Dahua Launches Aggressive Hikvision Style Sale

By: Brian Karas, Published on Nov 16, 2016

If you can't beat 'em, join 'em.

This seems to be Dahua's strategy, first mimicking Hikvision in portraying themselves as an American treasure, and now offering deep discounts to encourage sales. 

We have details of their new sales promotion, and analysis of Dahua's move in this report.

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** **** ******* ** their *** ***** *********, and ******** ** *****'* move ** **** ******.


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**** *********-***** **** *********** shows * *** ********** on *****'* ****, ******** on portraying ********** ** ******-********** ******* ************, ** **** ******** encouraging ***** *** *********. This ** *** ***** time **** ***** *** offered ********* **** **** as **** ** ***** US ********.

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*** ** ******** *** go-to *********** ** *** race-to-the-bottom, **** ********* *** now ***** ********** ***'* reach *** ***** ******** promos, *** *** ********** participating **** ***** *-*** low **** *****-*****. **** is * *****, *** win, *** ***, *** had ********* **** ** "alarm *****" *********** **** a *** ***** ***.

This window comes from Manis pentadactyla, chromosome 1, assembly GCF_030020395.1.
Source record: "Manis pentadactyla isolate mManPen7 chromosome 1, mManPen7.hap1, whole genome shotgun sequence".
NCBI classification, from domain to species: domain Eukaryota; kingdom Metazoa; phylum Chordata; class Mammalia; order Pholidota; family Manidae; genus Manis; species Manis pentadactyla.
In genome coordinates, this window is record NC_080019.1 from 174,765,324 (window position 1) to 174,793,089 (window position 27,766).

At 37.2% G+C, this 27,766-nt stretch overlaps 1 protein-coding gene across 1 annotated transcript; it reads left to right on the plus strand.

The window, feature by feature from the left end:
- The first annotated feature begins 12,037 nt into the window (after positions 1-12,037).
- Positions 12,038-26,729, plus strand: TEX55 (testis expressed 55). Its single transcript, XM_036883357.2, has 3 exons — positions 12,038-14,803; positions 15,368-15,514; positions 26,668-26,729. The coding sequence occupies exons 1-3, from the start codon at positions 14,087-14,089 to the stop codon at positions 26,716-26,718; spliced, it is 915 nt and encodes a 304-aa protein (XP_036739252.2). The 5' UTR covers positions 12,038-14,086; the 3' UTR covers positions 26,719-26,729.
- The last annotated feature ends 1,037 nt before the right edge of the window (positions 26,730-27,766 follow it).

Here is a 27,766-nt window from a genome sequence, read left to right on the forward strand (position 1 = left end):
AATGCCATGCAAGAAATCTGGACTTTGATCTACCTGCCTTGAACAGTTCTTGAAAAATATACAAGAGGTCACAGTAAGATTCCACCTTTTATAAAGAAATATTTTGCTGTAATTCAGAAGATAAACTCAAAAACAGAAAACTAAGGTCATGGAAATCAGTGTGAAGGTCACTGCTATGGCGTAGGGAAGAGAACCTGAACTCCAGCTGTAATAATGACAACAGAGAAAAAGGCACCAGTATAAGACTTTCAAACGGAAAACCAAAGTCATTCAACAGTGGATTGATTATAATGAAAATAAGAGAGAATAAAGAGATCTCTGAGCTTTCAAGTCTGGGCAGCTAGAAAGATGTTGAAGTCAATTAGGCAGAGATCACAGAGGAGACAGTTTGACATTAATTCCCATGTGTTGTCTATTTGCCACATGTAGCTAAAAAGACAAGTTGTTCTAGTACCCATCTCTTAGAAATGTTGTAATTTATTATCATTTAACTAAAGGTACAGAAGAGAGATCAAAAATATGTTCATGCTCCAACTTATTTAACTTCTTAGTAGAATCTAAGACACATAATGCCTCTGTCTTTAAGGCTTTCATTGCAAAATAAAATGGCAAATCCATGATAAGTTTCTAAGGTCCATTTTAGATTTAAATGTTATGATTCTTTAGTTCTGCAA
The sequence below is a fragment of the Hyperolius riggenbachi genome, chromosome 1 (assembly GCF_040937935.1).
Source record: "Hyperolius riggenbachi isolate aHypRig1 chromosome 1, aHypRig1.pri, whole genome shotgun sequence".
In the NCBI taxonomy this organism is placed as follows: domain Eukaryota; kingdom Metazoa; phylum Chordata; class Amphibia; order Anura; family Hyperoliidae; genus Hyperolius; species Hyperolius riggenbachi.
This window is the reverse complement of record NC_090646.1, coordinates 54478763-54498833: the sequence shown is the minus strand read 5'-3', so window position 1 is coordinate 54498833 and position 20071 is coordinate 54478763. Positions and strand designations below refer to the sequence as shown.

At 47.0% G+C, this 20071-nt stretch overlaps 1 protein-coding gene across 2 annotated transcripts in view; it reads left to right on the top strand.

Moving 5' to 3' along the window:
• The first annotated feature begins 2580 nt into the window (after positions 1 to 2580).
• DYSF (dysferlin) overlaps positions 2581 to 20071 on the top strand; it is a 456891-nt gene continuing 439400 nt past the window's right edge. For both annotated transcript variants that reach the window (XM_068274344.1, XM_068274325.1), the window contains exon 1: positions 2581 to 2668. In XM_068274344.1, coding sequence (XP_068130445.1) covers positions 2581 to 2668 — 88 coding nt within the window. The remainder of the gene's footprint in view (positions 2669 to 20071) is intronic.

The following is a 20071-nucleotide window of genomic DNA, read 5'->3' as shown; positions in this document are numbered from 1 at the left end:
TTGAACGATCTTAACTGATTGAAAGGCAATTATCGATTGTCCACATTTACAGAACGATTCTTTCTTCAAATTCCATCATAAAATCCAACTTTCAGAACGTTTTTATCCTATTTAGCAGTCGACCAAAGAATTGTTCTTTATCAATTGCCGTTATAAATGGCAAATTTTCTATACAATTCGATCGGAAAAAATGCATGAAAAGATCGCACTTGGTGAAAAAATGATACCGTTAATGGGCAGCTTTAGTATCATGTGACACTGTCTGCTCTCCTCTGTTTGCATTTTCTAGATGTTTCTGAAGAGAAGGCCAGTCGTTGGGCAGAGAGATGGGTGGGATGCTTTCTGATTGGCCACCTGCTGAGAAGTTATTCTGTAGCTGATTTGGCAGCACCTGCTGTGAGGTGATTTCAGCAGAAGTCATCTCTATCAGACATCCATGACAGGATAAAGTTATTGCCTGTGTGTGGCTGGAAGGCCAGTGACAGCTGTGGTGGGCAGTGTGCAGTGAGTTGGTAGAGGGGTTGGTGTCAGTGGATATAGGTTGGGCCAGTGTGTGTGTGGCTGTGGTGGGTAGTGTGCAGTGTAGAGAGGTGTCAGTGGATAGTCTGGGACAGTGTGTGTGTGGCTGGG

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Comments (13)

Does Dahua have the kind of backing (i.e. ability to print money) that HIKVision has? Seems a losing strategy if you hop in to a fight that you can't possible stay in for long, it just speeds up the day that HIK runs them out of money

Seems a losing strategy if you hop in to a fight that you can't possible stay in for long, it just speeds up the day that HIK runs them out of money

Matthew, good question / observation. They reported ~$200 million net profits in 2015 off of ~$1.2 billion in revenue.

Right now, they claim ~60 US employees, let's say $15 million annual expense assuming $250,000 per employee (factor in total comp, travel, marketing expenses, etc.).

Assume a fairly bad example that they sell next to nothing this year, Dahua could absorb that $15 million.